13 School of Science and Technology, Online Counseling Resource… From Root to Leaf-2  This occurs only under certain conditions, such as at night or during rainstorms, when water loss from the leaves is minimal.  Such positive root pressures disappear with the onset of leaf transpiration water molecules move from the soil into living cells of the root, and eventually into the transport cells of the xylem, known as tracheids and vessels.  These xylem cells are dead and hollow, allowing rapid water transport.  They also have hardened cell walls to help them resist the tendency to collapse as water is sucked through them. © 2008, YCMOU. All Rights Reserved.13

14 School of Science and Technology, Online Counseling Resource… From Root to Leaf-3  The long-distance transport of the water molecule occurs first within the xylem cells of the root, then the xylem of the stem and branch, and then into the xylem of a leaf midrib and vein.  Driven by transpiration, the water molecule is pulled from the nonliving tracheids and vessels of the xylem in the living cells of the leaf mesophyll (middle layer) and to the surface of mesophyll cell walls.  The water molecule then evaporates into a leaf intercellular air space and finally out of a stomatal pore and into the atmosphere. © 2008, YCMOU. All Rights Reserved.14

15 School of Science and Technology, Online Counseling Resource… The Role of Stomates-1  Leaves of land plants are covered with a waxy cuticle that prevents watercloss and gas exchange.  The stomates at the leaf surface have guard cells that open and close the stomate to regulate the uptake of carbon dioxide and release of oxygen, as required for photosynthesis.  They also serve to regulate water loss from transpiration.  During the day, the stomates normally open up in response to sunlight, allowing for photosynthetic gas exchange, but also allowing for transpiration. © 2008, YCMOU. All Rights Reserved.15

16 School of Science and Technology, Online Counseling Resource… The Role of Stomates-2  At night, the stomates normally close,preventing unnecessary water loss.  When excessive water loss occurs during the day, drops in leaf water potential can cause stomates to close.  Were it not for stomate closure in response to water stress, the leaves would suffer excessive water loss, the leaf cell membranes and photosynthetic apparatus would be destroyed, and “cavitation” would occur in the xylem cells.  Cavitation, which is a break in the water column, occurs when air is pulled into the xylem vessel or tracheid. This can make the xylem cell unable to conduct water. © 2008, YCMOU. All Rights Reserved.16

17 School of Science and Technology, Online Counseling Resource… Transpiration  The stomata's open up to allow for photosynthesis to occur, and during the process of letting carbon dioxide into the leaf, water vapor is lost to the atmosphere.  Instead, most water is lost by transpiration through the stomates.  The transpirational water loss allows for uptake of mineral nutrients from the soil.  However, much of the water loss that land plants exhibit can be viewed as a “necessary evil.” © 2008, YCMOU. All Rights Reserved.17

18 School of Science and Technology, Online Counseling Resource… Translocation-1  Translocation is the movement of materials from leaves to other tissues throughout the plant.  Plants produce carbohydrates (sugars) in their leaves by photosynthesis, but non photosynthetic parts of the plant also require carbohydrates and other organic and nonorganic materials.  For this reason, nutrients are translocated from sources (regions of excess carbohydrates, primarily mature leaves) to sinks (regions where the carbohydrate is needed).  Some important sinks are roots, flowers, fruits, stems, and developing leaves. © 2008, YCMOU. All Rights Reserved.18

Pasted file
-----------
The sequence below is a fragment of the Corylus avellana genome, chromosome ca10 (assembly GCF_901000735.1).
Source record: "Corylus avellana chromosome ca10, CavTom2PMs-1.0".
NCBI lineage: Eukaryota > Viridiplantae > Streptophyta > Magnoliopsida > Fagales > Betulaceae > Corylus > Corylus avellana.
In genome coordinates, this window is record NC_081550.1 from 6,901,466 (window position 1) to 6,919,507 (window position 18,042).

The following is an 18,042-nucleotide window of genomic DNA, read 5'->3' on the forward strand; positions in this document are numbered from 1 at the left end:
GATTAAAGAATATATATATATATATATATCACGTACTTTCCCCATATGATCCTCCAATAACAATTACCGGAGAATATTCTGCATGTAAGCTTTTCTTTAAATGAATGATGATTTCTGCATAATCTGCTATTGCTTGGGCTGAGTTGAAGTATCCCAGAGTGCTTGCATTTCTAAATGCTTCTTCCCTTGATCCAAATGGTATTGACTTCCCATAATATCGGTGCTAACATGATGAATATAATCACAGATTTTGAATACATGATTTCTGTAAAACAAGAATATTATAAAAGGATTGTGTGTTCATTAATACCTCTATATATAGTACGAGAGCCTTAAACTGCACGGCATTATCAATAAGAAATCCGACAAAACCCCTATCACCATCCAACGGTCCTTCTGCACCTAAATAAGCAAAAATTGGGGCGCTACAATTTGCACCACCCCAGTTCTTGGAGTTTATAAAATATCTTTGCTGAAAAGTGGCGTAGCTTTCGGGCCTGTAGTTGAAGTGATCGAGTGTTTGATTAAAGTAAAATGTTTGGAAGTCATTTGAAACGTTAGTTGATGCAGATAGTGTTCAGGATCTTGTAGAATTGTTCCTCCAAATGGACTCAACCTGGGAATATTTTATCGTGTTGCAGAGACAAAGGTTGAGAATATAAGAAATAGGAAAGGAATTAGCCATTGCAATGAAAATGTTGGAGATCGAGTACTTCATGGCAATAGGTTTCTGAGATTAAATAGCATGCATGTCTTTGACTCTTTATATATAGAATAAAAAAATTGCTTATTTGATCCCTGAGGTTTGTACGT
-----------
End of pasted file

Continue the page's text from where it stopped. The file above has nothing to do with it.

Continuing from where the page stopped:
19 School of Science and Technology, Online Counseling Resource… Translocation-2  Leaves are particularly interesting in this regard because they are sinks when they are young and become sources later, when they are about half grown.  The tissue in which nutrients move is the phloem.  The phloem is arranged in long, continuous strands called vascular bundles that extend through the roots and stem and reach into the leaves as veins.  Vascular bundles also contain the xylem, the tissue that carries water and dissolved minerals from the roots to the shoots. © 2008, YCMOU. All Rights Reserved.19

20 School of Science and Technology, Online Counseling Resource… Translocation-3  When plants increase in diameter (secondary growth) they do so by divisions of a layer of cells just under the bark; this cell layer makes new xylem to the inside (forming the wood of the tree trunk) and a thin, continuous cylinder of new phloem to the outside.  Phloem sap is composed largely of sugar dissolved in water.  All plants translocate sucrose and stachyose, or sugar alcohols such as sorbitol.  Many other organic compounds are found, including amino acids, proteins, and hormones.  Glucose, the sugar found in the circulatory system of animals, is not translocated. © 2008, YCMOU. All Rights Reserved.20

21 School of Science and Technology, Online Counseling Resource… Translocation-4  In order to accommodate the flow of sap, the internal structure of the conducting cells of the phloem, the sieve elements, is drastically altered.  As the sieve elements mature, they lose many of the organelles commonly found in living cells and they modify others. The nucleus disappears, as do the vacuoles, microfilaments, microtubules, ribosomes, and Golgi bodies.  Therefore, the inside (lumen) of the cell is left essentially open. The sieve elements are greatly elongated in the direction of transport and are connected to one another to form long sieve tubes. © 2008, YCMOU. All Rights Reserved.21